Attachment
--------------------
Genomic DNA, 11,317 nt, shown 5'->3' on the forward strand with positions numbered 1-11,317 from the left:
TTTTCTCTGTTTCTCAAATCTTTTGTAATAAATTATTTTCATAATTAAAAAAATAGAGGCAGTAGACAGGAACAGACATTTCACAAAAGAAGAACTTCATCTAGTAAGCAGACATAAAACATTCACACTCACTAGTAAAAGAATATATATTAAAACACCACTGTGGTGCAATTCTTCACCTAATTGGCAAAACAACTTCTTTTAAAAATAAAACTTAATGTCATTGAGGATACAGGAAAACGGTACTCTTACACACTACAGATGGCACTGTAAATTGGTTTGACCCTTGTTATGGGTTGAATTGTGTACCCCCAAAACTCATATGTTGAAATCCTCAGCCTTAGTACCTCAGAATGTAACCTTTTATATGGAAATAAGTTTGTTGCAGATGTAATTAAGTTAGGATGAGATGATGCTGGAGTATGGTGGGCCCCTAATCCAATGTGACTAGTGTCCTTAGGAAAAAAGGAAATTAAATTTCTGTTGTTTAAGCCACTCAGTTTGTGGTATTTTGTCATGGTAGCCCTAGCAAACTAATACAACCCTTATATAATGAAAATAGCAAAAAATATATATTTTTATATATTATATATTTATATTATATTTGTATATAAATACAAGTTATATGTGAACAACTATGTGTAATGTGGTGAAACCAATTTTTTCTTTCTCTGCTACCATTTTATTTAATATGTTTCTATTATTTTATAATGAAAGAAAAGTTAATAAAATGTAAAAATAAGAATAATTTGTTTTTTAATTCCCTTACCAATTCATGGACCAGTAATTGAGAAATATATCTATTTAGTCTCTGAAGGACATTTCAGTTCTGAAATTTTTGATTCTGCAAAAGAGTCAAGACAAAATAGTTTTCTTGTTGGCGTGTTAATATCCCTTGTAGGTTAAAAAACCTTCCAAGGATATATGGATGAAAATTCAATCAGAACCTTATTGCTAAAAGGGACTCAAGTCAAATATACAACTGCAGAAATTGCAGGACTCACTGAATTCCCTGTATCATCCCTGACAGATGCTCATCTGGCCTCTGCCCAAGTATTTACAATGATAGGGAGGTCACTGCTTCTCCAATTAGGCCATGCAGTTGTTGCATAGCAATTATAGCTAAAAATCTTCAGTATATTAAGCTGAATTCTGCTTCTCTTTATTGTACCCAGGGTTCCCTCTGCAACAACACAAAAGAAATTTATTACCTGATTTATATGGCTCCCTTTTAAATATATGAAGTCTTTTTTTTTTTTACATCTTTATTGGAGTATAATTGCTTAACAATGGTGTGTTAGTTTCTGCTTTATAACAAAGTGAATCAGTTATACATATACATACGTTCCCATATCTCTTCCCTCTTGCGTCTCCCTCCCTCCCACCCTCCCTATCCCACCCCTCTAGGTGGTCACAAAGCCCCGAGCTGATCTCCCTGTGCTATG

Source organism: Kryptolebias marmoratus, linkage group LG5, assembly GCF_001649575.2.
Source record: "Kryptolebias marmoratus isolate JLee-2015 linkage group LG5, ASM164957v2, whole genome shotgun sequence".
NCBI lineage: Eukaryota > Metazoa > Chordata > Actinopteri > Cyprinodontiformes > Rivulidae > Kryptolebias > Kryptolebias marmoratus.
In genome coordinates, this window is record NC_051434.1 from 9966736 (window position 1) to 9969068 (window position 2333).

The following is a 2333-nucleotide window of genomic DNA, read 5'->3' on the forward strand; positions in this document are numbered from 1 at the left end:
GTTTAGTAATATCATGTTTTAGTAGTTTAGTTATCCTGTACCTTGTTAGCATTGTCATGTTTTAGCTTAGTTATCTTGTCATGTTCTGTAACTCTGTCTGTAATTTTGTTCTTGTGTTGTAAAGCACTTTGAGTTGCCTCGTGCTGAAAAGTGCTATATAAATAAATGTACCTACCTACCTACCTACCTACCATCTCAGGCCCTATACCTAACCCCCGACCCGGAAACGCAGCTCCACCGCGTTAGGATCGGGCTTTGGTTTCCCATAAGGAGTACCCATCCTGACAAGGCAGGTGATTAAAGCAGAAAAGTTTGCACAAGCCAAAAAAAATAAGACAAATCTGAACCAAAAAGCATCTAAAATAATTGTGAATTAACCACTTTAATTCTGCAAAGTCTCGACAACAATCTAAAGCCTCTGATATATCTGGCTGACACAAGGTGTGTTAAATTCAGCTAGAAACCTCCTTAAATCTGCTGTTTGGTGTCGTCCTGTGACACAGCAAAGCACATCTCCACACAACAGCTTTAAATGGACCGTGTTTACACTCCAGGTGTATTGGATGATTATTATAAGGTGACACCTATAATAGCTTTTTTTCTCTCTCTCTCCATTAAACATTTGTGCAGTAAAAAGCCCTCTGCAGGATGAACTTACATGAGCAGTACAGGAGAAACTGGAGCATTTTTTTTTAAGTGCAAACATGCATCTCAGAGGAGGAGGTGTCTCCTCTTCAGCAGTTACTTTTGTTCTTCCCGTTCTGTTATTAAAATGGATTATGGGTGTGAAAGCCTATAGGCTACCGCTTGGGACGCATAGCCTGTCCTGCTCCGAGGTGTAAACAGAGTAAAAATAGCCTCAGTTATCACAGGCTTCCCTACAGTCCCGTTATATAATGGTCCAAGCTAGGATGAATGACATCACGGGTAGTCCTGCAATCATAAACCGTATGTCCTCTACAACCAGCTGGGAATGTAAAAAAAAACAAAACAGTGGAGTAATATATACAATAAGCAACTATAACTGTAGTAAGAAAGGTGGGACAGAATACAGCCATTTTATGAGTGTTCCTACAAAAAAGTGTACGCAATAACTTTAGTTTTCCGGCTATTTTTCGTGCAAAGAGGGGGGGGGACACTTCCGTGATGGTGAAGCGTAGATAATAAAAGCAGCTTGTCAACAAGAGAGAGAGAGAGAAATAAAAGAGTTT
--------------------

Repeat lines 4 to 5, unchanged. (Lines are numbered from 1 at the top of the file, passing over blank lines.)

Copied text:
Source record: "Kryptolebias marmoratus isolate JLee-2015 linkage group LG5, ASM164957v2, whole genome shotgun sequence".
NCBI lineage: Eukaryota > Metazoa > Chordata > Actinopteri > Cyprinodontiformes > Rivulidae > Kryptolebias > Kryptolebias marmoratus.